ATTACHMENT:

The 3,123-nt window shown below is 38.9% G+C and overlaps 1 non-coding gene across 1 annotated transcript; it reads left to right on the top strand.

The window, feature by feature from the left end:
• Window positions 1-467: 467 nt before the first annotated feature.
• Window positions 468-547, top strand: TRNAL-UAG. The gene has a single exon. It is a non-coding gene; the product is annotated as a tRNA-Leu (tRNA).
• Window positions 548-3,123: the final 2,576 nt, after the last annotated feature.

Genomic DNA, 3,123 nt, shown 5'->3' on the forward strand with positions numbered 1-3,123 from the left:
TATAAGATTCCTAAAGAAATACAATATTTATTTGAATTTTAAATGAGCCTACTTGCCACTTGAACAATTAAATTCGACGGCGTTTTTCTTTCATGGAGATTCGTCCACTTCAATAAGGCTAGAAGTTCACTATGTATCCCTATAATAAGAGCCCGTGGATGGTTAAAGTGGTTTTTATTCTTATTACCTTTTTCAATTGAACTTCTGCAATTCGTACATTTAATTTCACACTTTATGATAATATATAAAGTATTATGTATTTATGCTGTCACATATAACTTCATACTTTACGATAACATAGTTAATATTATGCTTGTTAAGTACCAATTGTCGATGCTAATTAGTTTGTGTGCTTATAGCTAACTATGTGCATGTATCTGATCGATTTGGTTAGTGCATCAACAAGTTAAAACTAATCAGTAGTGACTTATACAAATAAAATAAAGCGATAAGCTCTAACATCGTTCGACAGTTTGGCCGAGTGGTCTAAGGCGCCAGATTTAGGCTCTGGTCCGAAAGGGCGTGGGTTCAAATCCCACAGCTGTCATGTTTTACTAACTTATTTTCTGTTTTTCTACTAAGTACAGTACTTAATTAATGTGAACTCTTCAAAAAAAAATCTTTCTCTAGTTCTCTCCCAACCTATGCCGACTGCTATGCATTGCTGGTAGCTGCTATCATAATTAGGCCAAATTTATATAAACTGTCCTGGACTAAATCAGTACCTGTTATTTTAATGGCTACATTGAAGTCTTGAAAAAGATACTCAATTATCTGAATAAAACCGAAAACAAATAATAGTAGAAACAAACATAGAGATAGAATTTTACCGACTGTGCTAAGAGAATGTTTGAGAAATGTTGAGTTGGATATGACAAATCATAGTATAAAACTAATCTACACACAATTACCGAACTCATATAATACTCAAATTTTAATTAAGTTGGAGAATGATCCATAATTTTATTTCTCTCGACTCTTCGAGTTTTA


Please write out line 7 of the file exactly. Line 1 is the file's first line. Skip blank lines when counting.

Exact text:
TATAAGATTCCTAAAGAAATACAATATTTATTTGAATTTTAAATGAGCCTACTTGCCACTTGAACAATTAAATTCGACGGCGTTTTTCTTTCATGGAGATTCGTCCACTTCAATAAGGCTAGAAGTTCACTATGTATCCCTATAATAAGAGCCCGTGGATGGTTAAAGTGGTTTTTATTCTTATTACCTTTTTCAATTGAACTTCTGCAATTCGTACATTTAATTTCACACTTTATGATAATATATAAAGTATTATGTATTTATGCTGTCACATATAACTTCATACTTTACGATAACATAGTTAATATTATGCTTGTTAAGTACCAATTGTCGATGCTAATTAGTTTGTGTGCTTATAGCTAACTATGTGCATGTATCTGATCGATTTGGTTAGTGCATCAACAAGTTAAAACTAATCAGTAGTGACTTATACAAATAAAATAAAGCGATAAGCTCTAACATCGTTCGACAGTTTGGCCGAGTGGTCTAAGGCGCCAGATTTAGGCTCTGGTCCGAAAGGGCGTGGGTTCAAATCCCACAGCTGTCATGTTTTACTAACTTATTTTCTGTTTTTCTACTAAGTACAGTACTTAATTAATGTGAACTCTTCAAAAAAAAATCTTTCTCTAGTTCTCTCCCAACCTATGCCGACTGCTATGCATTGCTGGTAGCTGCTATCATAATTAGGCCAAATTTATATAAACTGTCCTGGACTAAATCAGTACCTGTTATTTTAATGGCTACATTGAAGTCTTGAAAAAGATACTCAATTATCTGAATAAAACCGAAAACAAATAATAGTAGAAACAAACATAGAGATAGAATTTTACCGACTGTGCTAAGAGAATGTTTGAGAAATGTTGAGTTGGATATGACAAATCATAGTATAAAACTAATCTACACACAATTACCGAACTCATATAATACTCAAATTTTAATTAAGTTGGAGAATGATCCATAATTTTATTTCTCTCGACTCTTCGAGTTTTA